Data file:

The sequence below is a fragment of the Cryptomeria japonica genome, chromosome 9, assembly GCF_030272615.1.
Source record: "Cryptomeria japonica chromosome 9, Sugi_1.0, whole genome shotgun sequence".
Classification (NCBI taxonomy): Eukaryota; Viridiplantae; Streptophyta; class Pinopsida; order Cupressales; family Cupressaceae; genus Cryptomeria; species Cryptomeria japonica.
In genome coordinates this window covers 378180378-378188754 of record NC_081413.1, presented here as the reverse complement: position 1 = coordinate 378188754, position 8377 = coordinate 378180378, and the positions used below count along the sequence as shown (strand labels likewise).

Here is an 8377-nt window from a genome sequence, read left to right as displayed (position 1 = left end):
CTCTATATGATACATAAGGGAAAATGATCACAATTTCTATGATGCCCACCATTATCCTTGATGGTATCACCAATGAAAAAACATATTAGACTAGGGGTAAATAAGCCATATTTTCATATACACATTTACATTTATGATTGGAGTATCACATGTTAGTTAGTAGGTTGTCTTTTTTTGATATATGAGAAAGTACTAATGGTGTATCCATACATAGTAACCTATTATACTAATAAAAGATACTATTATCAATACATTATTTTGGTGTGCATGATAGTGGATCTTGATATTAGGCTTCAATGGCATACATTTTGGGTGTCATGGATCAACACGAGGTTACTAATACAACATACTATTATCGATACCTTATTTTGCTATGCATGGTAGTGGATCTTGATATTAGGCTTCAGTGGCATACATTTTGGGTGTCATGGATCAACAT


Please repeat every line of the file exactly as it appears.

The sequence below is a fragment of the Cryptomeria japonica genome, chromosome 9, assembly GCF_030272615.1.
Source record: "Cryptomeria japonica chromosome 9, Sugi_1.0, whole genome shotgun sequence".
Classification (NCBI taxonomy): Eukaryota; Viridiplantae; Streptophyta; class Pinopsida; order Cupressales; family Cupressaceae; genus Cryptomeria; species Cryptomeria japonica.
In genome coordinates this window covers 378180378-378188754 of record NC_081413.1, presented here as the reverse complement: position 1 = coordinate 378188754, position 8377 = coordinate 378180378, and the positions used below count along the sequence as shown (strand labels likewise).

Here is an 8377-nt window from a genome sequence, read left to right as displayed (position 1 = left end):
CTCTATATGATACATAAGGGAAAATGATCACAATTTCTATGATGCCCACCATTATCCTTGATGGTATCACCAATGAAAAAACATATTAGACTAGGGGTAAATAAGCCATATTTTCATATACACATTTACATTTATGATTGGAGTATCACATGTTAGTTAGTAGGTTGTCTTTTTTTGATATATGAGAAAGTACTAATGGTGTATCCATACATAGTAACCTATTATACTAATAAAAGATACTATTATCAATACATTATTTTGGTGTGCATGATAGTGGATCTTGATATTAGGCTTCAATGGCATACATTTTGGGTGTCATGGATCAACACGAGGTTACTAATACAACATACTATTATCGATACCTTATTTTGCTATGCATGGTAGTGGATCTTGATATTAGGCTTCAGTGGCATACATTTTGGGTGTCATGGATCAACAT